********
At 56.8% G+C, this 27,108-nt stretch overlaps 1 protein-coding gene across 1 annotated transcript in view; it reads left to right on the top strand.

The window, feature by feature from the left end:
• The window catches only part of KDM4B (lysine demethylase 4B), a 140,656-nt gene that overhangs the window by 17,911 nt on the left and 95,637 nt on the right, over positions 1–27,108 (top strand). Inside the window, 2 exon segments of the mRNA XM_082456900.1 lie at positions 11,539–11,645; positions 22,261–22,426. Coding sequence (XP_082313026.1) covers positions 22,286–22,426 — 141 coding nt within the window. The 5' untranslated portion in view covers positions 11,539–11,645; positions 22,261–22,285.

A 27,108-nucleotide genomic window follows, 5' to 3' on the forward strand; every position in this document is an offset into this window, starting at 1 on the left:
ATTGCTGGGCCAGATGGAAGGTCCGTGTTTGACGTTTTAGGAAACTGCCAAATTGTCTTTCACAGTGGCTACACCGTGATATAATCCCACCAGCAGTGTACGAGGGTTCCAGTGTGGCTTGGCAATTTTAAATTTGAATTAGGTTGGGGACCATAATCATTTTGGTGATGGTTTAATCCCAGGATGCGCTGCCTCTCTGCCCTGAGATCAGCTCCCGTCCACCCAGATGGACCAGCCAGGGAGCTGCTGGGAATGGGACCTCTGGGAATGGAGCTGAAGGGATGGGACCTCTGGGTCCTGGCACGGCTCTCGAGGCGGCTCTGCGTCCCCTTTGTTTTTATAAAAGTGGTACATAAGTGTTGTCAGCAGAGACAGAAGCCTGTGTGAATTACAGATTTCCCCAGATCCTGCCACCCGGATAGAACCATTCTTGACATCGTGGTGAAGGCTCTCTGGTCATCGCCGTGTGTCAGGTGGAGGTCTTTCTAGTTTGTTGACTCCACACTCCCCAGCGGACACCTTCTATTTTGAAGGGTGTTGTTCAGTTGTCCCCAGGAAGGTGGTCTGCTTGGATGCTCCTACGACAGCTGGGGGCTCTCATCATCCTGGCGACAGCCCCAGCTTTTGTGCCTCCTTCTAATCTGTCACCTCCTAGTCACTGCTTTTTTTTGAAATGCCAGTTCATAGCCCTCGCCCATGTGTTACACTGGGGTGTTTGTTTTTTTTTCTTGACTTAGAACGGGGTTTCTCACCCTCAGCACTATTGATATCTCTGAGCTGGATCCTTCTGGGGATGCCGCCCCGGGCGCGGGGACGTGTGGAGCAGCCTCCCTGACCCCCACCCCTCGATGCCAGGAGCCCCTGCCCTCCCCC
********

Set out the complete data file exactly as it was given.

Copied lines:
At 56.8% G+C, this 27,108-nt stretch overlaps 1 protein-coding gene across 1 annotated transcript in view; it reads left to right on the top strand.

The window, feature by feature from the left end:
• The window catches only part of KDM4B (lysine demethylase 4B), a 140,656-nt gene that overhangs the window by 17,911 nt on the left and 95,637 nt on the right, over positions 1–27,108 (top strand). Inside the window, 2 exon segments of the mRNA XM_082456900.1 lie at positions 11,539–11,645; positions 22,261–22,426. Coding sequence (XP_082313026.1) covers positions 22,286–22,426 — 141 coding nt within the window. The 5' untranslated portion in view covers positions 11,539–11,645; positions 22,261–22,285.

A 27,108-nucleotide genomic window follows, 5' to 3' on the forward strand; every position in this document is an offset into this window, starting at 1 on the left:
ATTGCTGGGCCAGATGGAAGGTCCGTGTTTGACGTTTTAGGAAACTGCCAAATTGTCTTTCACAGTGGCTACACCGTGATATAATCCCACCAGCAGTGTACGAGGGTTCCAGTGTGGCTTGGCAATTTTAAATTTGAATTAGGTTGGGGACCATAATCATTTTGGTGATGGTTTAATCCCAGGATGCGCTGCCTCTCTGCCCTGAGATCAGCTCCCGTCCACCCAGATGGACCAGCCAGGGAGCTGCTGGGAATGGGACCTCTGGGAATGGAGCTGAAGGGATGGGACCTCTGGGTCCTGGCACGGCTCTCGAGGCGGCTCTGCGTCCCCTTTGTTTTTATAAAAGTGGTACATAAGTGTTGTCAGCAGAGACAGAAGCCTGTGTGAATTACAGATTTCCCCAGATCCTGCCACCCGGATAGAACCATTCTTGACATCGTGGTGAAGGCTCTCTGGTCATCGCCGTGTGTCAGGTGGAGGTCTTTCTAGTTTGTTGACTCCACACTCCCCAGCGGACACCTTCTATTTTGAAGGGTGTTGTTCAGTTGTCCCCAGGAAGGTGGTCTGCTTGGATGCTCCTACGACAGCTGGGGGCTCTCATCATCCTGGCGACAGCCCCAGCTTTTGTGCCTCCTTCTAATCTGTCACCTCCTAGTCACTGCTTTTTTTTGAAATGCCAGTTCATAGCCCTCGCCCATGTGTTACACTGGGGTGTTTGTTTTTTTTTCTTGACTTAGAACGGGGTTTCTCACCCTCAGCACTATTGATATCTCTGAGCTGGATCCTTCTGGGGATGCCGCCCCGGGCGCGGGGACGTGTGGAGCAGCCTCCCTGACCCCCACCCCTCGATGCCAGGAGCCCCTGCCCTCCCCC